Evolution of Scientific Knowledge
New SPIE Press book.
Today’s major scientific and engineering problems — in biology, medicine, environmental science, etc. — involve enormous complexity. Scientists desire to model systems with thousands of variables and parameters; however, this complexity runs up against the requirements for scientific knowledge, which are governed by its epistemology.
This cannot be ignored. In the words of Albert Einstein, “Science without epistemology is — insofar as it is thinkable at all — primitive and muddled.”
The essential problem confronting complex systems is that models can no longer be treated as certain, with the comforting thought that even if slightly off, they can provide sound predictions for future observations and therefore can be validated and applied based on the accuracy of their predictions. Extreme complexity leaves us with significant uncertainty, in the sense that the best one can hope for is to construct an uncertainty class of models containing the unknown “true” model.
Most importantly, just as there is insufficient data to construct an accurate model, there is insufficient data to test the uncertainty class, if one can even make sense of such a test.
Because these issues are prevalent across many disciplines, it is imperative that scientists and engineers possess a solid understanding of the foundations of scientific knowledge. The situation is akin to that in the first part of the 20th century when quantum theory forced scientists to rethink the meaning of science.
Today’s challenge may even be greater because, whereas quantum mechanical principles proved to be statistically testable, the testability of large-scale systems is in question.
My interest in this epistemological quandary began in the early days of genomics with the classification of cancer via genomic markers and the building of gene regulatory networks. The scale of the problems led me to study the statistical issues, which ultimately led to epistemology.
I started teaching a course on the foundations of translational genomics, which resulted in the book Epistemology of the Cell, with my coauthor Michael Bittner, a cancer biologist.
It became apparent to me that there was interest among scientists and engineers in the challenge of complexity, but I repeatedly heard that their education had ignored epistemology. In 2015, I attended a small workshop on validation of complex systems in Germany and realized the issue was ubiquitous, across science, economics, engineering, and social science. On the flight home, I decided to write this book, The Evolution of Scientific Knowledge: From Certainty to Uncertainty.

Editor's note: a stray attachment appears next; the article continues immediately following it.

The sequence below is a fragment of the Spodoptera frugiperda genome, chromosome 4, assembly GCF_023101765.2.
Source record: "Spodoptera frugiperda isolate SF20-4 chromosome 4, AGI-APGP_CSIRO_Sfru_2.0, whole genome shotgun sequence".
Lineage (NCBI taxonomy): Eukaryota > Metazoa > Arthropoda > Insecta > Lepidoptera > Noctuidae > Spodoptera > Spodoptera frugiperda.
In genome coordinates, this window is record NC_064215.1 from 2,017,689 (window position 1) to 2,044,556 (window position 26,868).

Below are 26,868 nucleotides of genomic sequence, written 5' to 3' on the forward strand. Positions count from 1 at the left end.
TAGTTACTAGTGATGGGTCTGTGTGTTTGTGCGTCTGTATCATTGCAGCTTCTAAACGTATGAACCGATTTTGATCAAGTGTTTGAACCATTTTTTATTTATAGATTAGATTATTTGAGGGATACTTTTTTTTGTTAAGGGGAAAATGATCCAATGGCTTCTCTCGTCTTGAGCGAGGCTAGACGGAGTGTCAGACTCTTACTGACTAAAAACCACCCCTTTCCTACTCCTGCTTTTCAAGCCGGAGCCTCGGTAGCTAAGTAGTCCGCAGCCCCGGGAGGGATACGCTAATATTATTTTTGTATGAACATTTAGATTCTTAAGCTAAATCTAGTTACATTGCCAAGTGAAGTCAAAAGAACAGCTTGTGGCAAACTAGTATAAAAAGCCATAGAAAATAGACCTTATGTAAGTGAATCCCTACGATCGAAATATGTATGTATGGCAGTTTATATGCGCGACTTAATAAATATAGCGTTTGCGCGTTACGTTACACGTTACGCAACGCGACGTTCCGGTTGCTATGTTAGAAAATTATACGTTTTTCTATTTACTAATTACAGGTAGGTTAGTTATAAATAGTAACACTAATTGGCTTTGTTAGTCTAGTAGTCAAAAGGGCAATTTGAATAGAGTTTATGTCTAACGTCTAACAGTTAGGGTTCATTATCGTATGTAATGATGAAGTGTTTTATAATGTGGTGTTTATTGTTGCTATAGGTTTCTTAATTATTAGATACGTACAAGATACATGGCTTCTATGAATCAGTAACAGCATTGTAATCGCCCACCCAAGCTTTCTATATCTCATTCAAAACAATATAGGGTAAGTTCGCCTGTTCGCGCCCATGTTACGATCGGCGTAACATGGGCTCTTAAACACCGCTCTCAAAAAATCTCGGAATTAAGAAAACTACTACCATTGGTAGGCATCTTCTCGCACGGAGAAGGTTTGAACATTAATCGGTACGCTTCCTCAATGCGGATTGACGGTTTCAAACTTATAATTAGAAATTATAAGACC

The book consists of two parts. The first is a history of scientific epistemology from Aristotle, through the radical transition from ancient to modern science brought about by Bacon, Galileo, and Newton in the 17th century, and then the full flowering of the mathematical-empirical duality in the quantum mechanical thinking of Bohr, Heisenberg, and Schrödinger.
This background/history is fundamental to appreciating the twofold problem the book ultimately addresses in the second part:
- Our inability to scientifically frame many important issues regarding nature
- The impact of uncertainty on the translation of scientific knowledge into means to alter the course of nature — that is, the effect of uncertainty in engineering
For the latter, it proposes a course of action based on integrating existing partial knowledge with limited data to arrive at an optimal operation on some system, where optimality is conditioned on the uncertainty regarding the system.
–SPIE Fellow Edward R. Dougherty is the scientific director of the Center for Bioinformatics and Genomic Systems Engineering and the Robert M. Kennedy ‘26 chair of the Department of Electrical and Computer Engineering at Texas A&M University (USA). He holds a PhD in mathematics from Rutgers University (USA) and an honorary doctorate from Tampere University of Technology (Finland).
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